Digital India can be heralded as a success only if its application is integrated into mainstay economic and financial services, including insurance.
In 2000, when the Indian insurance sector was deregulated and FDI with a cap of 26% was allowed in the sector, the private sector was quick to respond. By 2011, the numbers of players in the life insurance segment had increased to 24, and they accounted for more than a quarter of the market, based on total premium. Accompanying this was the impressive increase in life insurance penetration levels (defined as amount of total premium as a percentage of GDP), as well as life insurance density (premium per capita). While the former had increased from a dismal figure of 2.15% in FY02 to 4.6% in FY10, the latter reached a peak of $55.7 in FY12, having been a mere $9.1 in FY02.
However, following this honeymoon phase of sorts, which lasted for close to a decade after the deregulation of the insurance sector, there was an almost secular drop in penetration level as it fell to 2.76% by FY16, and while the insurance density has been much more resilient, the overall downward trend in the life insurance sector is as discernible and ominous as the black sails of Theseus’ Ship to King Aegeus. Only this time around, the black sails are the constantly declining company branches, agents, etc. The number of branches of life insurance firms has virtually stagnated at around 11,000 since FY10, and the number of individual agents has fallen from around 28 lakh in FY10 to around 20 lakh in FY16. The fate of corporate agents is no better.
One major reason for this downward trend appears to be the inability of the industry to keep pace with the growing population and sell adequate new policies, possibly but not entirely due to the aforementioned reduction in both human resources and physical infrastructure. A mere 267 lakh new life insurance policies were issued in FY16, as compared to 532 lakh new policies issued in FY10 (chart 1). The dilapidation of infrastructure can both be a cause as well as effect of the decline in penetration and density, but it is unlikely that it will be an effect of the decrease in demand for life insurance products, since, from data, a decrease in penetration or density has never preceded a decrease in infrastructure.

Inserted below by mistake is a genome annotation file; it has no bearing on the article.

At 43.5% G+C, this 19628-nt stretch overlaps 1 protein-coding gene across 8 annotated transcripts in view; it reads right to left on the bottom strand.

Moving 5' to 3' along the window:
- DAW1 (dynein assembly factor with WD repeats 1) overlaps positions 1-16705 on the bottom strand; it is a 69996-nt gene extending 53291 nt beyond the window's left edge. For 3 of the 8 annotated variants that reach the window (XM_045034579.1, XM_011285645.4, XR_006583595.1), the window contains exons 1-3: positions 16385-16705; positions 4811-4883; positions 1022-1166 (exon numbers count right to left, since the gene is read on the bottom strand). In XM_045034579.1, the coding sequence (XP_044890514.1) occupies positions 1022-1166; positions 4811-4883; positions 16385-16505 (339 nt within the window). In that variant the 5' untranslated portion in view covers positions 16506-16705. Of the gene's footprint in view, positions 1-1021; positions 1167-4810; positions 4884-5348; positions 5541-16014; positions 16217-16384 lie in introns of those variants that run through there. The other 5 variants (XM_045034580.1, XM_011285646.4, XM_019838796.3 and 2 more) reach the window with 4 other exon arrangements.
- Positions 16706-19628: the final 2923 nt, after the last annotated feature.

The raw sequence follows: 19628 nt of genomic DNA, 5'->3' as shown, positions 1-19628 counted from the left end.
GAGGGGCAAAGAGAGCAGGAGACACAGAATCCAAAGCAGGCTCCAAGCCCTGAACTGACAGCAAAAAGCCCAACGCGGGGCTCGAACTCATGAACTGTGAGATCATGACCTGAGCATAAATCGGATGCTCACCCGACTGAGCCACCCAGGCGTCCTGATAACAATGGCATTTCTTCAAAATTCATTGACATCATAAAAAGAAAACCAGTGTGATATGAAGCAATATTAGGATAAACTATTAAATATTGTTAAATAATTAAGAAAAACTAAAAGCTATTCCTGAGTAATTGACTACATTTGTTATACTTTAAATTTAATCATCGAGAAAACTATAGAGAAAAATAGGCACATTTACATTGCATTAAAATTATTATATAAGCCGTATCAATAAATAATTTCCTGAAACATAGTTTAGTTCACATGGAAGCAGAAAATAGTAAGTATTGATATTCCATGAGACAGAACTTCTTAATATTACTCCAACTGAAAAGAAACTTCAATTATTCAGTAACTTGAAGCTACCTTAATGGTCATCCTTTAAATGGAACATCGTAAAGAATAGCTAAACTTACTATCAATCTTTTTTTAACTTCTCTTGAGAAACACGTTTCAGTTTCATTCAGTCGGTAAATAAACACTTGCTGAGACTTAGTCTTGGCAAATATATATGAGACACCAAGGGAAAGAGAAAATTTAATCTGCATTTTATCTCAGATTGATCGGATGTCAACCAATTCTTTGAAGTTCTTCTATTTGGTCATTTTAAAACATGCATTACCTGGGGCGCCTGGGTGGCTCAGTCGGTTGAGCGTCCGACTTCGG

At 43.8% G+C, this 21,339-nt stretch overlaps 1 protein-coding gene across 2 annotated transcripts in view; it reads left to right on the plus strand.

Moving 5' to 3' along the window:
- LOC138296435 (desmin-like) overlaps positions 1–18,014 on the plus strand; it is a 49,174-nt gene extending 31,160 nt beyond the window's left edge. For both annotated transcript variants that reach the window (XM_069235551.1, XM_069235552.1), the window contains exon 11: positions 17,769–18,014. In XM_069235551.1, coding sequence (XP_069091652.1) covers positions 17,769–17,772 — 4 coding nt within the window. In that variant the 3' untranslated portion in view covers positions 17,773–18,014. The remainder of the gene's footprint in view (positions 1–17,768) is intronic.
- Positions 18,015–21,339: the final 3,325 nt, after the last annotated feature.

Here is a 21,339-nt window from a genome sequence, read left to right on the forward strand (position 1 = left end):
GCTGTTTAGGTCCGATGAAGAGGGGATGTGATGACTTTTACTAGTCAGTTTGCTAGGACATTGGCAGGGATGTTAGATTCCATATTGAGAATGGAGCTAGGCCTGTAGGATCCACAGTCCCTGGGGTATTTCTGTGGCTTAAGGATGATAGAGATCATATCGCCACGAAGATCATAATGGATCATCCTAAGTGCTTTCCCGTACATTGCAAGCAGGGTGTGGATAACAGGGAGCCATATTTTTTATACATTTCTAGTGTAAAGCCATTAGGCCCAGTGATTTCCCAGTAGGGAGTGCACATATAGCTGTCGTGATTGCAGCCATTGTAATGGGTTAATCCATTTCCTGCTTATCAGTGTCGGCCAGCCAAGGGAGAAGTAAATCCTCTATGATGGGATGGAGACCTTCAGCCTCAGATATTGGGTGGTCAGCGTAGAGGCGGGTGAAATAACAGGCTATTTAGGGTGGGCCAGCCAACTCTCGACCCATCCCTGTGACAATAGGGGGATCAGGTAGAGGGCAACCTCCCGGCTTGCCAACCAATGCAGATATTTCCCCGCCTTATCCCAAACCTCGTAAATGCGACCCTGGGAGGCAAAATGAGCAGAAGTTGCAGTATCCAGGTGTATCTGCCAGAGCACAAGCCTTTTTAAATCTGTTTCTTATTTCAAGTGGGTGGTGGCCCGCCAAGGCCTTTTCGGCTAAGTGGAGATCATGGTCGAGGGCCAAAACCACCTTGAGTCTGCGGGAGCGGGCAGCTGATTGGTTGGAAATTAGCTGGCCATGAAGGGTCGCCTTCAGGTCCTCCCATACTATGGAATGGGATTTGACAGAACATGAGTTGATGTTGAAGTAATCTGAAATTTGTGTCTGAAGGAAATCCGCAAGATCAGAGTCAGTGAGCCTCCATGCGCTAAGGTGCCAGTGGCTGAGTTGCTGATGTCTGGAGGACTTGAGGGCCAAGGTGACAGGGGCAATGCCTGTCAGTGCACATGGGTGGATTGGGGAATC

After initial few years post-deregulation, first-year premiums have consistently accounted for a major chunk of total premiums of the life insurance industry. At their peak in FY07, they accounted for almost 48% of the total premiums, and even as recently as FY16, they made up approximately 38% of the total premiums. Further, upon juxtaposition, we see that growth in first-year premiums is a major driver of the growth in total premiums, unlike growth in renewal premium (chart 2). Even the correlation between the former two variables is 0.92, while it is 0.57 for the latter two variables.
The recently released RBI report on household finances indicates that people often regard debt from informal institutes and insurance products as substitutes. A major reason for this behaviour is their perception of the onerous bureaucratic requirements, the paperwork, coupled with their lack of understanding of terms and conditions involved in getting a policy.